Trump held on to Florida, Ohio, and Texas, and he has a steady lead in North Carolina. His advantage in Georgia, which is home to 16 electoral votes, has become razor thin.
“I think the two scenarios of a 2016 repeat and a magical landslide both tugged at my imagination — like they tugged at everyone’s imagination, I think,” Baick said just after 1 a.m. Wednesday. “What we have going forward is taking hours or days to figure it out — that we were warned about, yet I think many of us did not take that possibility as seriously.”
In a rebuke of the democratic process, Trump portrayed himself as the victor after 2 a.m. Wednesday morning, declaring, “We will win this. As far as I’m concerned, we already have won it.”
In fact, the president has not won the election.
“On the one hand, he did exactly what everybody thought he would do. And that is jarring,” Harvard Government professor Ryan D. Enos said of Trump’s remarks. “There’s no doubt that saying things like that is potentially very damaging to the functioning of democracies. And it falls exactly in line with the behavior of autocrats and other people that try to undermine democratic processes, and so it should be jarring.”
But Trump “telegraphed” that he was going to make such claims on Election Night, Enos said, and “it kind of undermines the legitimacy of his claims because everybody knew he was going to say it.”
“In that sense, elected officials in Pennsylvania and Michigan and these other states where they’re counting ballots were prepared for it, and they’ve continued to do their job, to their credit, and have continued to count ballots like they should be,” he said just after 11:30 a.m. Wednesday. “I think what we might see — and we hopefully will see — is that there’s some resiliency to American institutions that allow the Democratic process to unfold as it should, even if the face of a president that’s trying to undermine it.”
Despite Trump’s invocation of the Supreme Court, it may be difficult for the president’s allies to mount a legal challenge that halts all vote-counting, Enos said.
“People are going to attempt to bring this to the courts — there’s no doubt about it,” he said. “If the states are counting votes using rules that they clearly set out beforehand, by their legislature as was clearly written down in the U.S. Constitution, then it’s hard to imagine that the courts would come in and interfere in that in some way — or what the grounds would be for somebody even bringing suit about something like that.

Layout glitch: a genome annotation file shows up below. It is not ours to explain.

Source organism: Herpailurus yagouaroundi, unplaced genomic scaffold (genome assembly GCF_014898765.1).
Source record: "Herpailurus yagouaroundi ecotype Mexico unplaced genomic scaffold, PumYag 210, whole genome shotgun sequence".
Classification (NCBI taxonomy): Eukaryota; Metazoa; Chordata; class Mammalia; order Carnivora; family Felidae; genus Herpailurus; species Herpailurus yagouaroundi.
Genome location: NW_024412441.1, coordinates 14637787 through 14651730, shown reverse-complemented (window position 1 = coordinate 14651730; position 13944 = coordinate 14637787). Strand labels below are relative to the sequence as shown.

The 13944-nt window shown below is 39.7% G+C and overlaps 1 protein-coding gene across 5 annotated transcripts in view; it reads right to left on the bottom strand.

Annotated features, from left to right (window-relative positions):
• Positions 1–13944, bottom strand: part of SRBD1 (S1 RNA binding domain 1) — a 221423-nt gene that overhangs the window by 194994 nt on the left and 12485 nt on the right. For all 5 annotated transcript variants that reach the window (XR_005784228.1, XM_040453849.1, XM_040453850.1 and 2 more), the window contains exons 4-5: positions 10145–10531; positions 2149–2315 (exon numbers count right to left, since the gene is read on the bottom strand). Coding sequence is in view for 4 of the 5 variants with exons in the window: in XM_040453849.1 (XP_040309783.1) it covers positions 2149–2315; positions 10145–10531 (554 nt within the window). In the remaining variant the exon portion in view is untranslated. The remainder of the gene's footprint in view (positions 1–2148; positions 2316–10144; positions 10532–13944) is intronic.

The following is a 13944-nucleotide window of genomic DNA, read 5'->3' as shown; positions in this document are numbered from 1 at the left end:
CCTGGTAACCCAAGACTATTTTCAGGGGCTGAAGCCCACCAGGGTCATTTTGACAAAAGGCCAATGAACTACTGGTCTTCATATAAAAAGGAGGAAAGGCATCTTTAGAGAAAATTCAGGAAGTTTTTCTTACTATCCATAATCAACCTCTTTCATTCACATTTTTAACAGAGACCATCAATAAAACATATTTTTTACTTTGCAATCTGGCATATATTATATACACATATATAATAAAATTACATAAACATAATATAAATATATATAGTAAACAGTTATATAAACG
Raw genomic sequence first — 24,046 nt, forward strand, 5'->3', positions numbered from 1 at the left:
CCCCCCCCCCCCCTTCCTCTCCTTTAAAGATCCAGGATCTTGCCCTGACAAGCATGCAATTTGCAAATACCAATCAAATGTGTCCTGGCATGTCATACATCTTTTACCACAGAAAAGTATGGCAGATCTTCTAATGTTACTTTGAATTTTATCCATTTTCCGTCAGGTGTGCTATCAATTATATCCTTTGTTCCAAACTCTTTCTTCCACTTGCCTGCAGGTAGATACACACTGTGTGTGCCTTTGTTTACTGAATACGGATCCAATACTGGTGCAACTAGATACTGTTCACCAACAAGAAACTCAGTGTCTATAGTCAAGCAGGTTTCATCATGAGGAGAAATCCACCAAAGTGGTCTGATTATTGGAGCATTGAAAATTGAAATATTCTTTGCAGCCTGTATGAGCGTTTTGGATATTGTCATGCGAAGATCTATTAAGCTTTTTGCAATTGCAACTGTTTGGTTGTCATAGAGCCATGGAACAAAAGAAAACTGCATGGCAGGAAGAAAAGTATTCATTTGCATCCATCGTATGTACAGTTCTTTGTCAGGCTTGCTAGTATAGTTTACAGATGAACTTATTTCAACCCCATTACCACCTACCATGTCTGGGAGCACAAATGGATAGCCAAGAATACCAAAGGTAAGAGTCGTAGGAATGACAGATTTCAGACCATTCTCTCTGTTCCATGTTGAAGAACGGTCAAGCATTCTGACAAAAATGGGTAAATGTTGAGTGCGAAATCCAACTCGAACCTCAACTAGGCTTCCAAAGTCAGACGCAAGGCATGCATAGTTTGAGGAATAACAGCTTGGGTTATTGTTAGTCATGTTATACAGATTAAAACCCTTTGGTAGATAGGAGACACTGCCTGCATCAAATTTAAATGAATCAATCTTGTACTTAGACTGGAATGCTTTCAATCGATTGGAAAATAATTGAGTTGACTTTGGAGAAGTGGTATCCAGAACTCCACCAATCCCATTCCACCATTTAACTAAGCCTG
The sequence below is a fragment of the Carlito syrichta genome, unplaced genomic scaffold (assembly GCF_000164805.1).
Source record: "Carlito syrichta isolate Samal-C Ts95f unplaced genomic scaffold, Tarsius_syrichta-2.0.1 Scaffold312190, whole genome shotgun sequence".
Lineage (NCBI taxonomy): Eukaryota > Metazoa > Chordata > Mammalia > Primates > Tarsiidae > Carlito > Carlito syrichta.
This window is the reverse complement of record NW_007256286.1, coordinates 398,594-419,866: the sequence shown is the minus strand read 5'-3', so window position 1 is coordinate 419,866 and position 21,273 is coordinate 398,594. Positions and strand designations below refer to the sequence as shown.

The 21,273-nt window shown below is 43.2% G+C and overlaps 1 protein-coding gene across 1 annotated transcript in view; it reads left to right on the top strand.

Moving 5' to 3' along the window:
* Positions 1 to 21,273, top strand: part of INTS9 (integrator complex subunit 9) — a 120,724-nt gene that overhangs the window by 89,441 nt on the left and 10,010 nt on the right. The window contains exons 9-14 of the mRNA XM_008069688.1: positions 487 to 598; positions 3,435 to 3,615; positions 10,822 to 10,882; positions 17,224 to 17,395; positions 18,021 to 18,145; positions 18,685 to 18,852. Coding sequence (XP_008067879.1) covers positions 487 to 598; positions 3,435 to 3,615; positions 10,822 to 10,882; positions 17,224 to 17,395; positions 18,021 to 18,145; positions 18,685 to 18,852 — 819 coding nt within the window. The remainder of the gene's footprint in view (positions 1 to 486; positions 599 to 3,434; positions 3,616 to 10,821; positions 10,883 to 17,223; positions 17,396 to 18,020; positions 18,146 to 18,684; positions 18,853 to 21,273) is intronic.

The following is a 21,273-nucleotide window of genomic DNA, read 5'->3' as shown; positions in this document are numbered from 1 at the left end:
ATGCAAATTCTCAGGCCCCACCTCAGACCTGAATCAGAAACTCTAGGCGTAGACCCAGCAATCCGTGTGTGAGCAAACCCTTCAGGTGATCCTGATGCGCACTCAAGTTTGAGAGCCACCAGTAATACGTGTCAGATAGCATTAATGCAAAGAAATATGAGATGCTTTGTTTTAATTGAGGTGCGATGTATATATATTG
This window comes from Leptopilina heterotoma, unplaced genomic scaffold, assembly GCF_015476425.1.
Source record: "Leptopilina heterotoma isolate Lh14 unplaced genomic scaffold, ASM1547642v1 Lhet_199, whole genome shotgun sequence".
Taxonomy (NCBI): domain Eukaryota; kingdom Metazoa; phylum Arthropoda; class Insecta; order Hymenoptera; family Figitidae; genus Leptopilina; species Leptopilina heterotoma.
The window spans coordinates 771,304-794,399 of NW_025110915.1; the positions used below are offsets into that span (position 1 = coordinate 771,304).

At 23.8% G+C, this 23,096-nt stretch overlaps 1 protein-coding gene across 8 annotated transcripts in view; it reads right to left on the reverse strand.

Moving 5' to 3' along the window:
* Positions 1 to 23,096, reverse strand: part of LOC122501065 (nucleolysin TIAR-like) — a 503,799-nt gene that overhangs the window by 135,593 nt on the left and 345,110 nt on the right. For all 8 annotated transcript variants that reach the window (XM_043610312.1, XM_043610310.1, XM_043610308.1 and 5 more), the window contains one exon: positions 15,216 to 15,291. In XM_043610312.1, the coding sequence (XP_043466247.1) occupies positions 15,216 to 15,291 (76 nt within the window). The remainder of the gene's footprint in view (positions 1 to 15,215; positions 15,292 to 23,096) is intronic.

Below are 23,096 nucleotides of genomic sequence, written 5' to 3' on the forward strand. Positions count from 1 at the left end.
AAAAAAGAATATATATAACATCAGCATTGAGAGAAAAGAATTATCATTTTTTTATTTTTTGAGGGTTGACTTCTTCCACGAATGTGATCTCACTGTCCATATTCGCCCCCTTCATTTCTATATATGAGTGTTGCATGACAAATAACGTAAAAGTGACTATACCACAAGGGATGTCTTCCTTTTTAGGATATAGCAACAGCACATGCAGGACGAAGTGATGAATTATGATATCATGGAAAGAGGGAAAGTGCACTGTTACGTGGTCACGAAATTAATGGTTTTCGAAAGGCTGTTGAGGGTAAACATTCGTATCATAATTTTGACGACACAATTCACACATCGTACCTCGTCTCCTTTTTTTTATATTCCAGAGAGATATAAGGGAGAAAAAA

“So far, it’s just not clear — other than just a general sense of being upset — what stands Trump or any of his supporters would have to challenge any of the results in those states,” he added.
For much of Harvard’s majority-liberal student body, the results that did get called Tuesday were crushing.
“I have seen the results so far, and I feel very much like they are a call to action,” Jessica Moore ’21, a Georgia native, said as election night results rolled in just after 12:30 a.m. Wednesday. “They’re very revealing of what our country values. The fact that the race is still close to begin with, I find really upsetting because it means that almost a majority of our country is aligning themselves with racist, white supremecist, misogynistic, anti-LGBTQ values. And that is incredibly upsetting and very disheartening.”
For students, though, school rolls on — at least in theory.
“It feels a bit callous,” Moore said of the prospect of classes reassembling. “I think part of that has to do with the fact that it is a virtual semester as well because we’re not a unified force anymore on campus that can just be on Widener steps protesting or standing in solidarity or whatever students might find themselves activated to do as a result of the elections.”
“As of right now, I really couldn’t care less about what my lectures are on tomorrow,” she added. “And I’m unsure if I’ll attend them.”